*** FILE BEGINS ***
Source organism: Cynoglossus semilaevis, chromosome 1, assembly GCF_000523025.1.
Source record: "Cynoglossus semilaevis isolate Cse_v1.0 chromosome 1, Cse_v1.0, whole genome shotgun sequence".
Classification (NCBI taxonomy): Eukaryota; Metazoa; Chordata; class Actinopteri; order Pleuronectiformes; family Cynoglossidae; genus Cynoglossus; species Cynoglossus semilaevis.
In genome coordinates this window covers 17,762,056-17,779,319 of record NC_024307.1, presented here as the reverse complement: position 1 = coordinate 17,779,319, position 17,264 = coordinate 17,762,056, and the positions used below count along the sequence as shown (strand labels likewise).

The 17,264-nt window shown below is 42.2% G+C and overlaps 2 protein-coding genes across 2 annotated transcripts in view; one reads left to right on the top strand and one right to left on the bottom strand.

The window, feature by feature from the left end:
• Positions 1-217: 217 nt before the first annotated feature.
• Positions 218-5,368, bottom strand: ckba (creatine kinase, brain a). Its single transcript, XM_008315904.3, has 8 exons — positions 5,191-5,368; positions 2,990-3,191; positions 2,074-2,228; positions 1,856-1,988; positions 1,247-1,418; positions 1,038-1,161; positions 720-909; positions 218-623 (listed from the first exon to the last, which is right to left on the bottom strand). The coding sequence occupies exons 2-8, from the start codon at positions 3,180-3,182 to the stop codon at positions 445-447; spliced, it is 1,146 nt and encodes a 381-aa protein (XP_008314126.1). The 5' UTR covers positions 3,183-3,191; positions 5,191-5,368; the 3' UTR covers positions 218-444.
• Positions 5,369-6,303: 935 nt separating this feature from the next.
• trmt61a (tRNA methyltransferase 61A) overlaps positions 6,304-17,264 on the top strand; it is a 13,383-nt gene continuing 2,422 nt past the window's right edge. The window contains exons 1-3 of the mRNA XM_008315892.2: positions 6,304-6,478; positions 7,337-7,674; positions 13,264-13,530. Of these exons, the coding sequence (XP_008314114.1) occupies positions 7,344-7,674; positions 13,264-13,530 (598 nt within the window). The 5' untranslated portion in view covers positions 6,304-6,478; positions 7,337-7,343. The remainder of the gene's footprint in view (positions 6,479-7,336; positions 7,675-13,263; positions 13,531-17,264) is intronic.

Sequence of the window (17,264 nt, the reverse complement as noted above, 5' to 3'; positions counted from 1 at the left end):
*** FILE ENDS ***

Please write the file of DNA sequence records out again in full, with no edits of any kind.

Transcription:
Source organism: Cynoglossus semilaevis, chromosome 1, assembly GCF_000523025.1.
Source record: "Cynoglossus semilaevis isolate Cse_v1.0 chromosome 1, Cse_v1.0, whole genome shotgun sequence".
Classification (NCBI taxonomy): Eukaryota; Metazoa; Chordata; class Actinopteri; order Pleuronectiformes; family Cynoglossidae; genus Cynoglossus; species Cynoglossus semilaevis.
In genome coordinates this window covers 17,762,056-17,779,319 of record NC_024307.1, presented here as the reverse complement: position 1 = coordinate 17,779,319, position 17,264 = coordinate 17,762,056, and the positions used below count along the sequence as shown (strand labels likewise).

The 17,264-nt window shown below is 42.2% G+C and overlaps 2 protein-coding genes across 2 annotated transcripts in view; one reads left to right on the top strand and one right to left on the bottom strand.

The window, feature by feature from the left end:
• Positions 1-217: 217 nt before the first annotated feature.
• Positions 218-5,368, bottom strand: ckba (creatine kinase, brain a). Its single transcript, XM_008315904.3, has 8 exons — positions 5,191-5,368; positions 2,990-3,191; positions 2,074-2,228; positions 1,856-1,988; positions 1,247-1,418; positions 1,038-1,161; positions 720-909; positions 218-623 (listed from the first exon to the last, which is right to left on the bottom strand). The coding sequence occupies exons 2-8, from the start codon at positions 3,180-3,182 to the stop codon at positions 445-447; spliced, it is 1,146 nt and encodes a 381-aa protein (XP_008314126.1). The 5' UTR covers positions 3,183-3,191; positions 5,191-5,368; the 3' UTR covers positions 218-444.
• Positions 5,369-6,303: 935 nt separating this feature from the next.
• trmt61a (tRNA methyltransferase 61A) overlaps positions 6,304-17,264 on the top strand; it is a 13,383-nt gene continuing 2,422 nt past the window's right edge. The window contains exons 1-3 of the mRNA XM_008315892.2: positions 6,304-6,478; positions 7,337-7,674; positions 13,264-13,530. Of these exons, the coding sequence (XP_008314114.1) occupies positions 7,344-7,674; positions 13,264-13,530 (598 nt within the window). The 5' untranslated portion in view covers positions 6,304-6,478; positions 7,337-7,343. The remainder of the gene's footprint in view (positions 6,479-7,336; positions 7,675-13,263; positions 13,531-17,264) is intronic.

Sequence of the window (17,264 nt, the reverse complement as noted above, 5' to 3'; positions counted from 1 at the left end):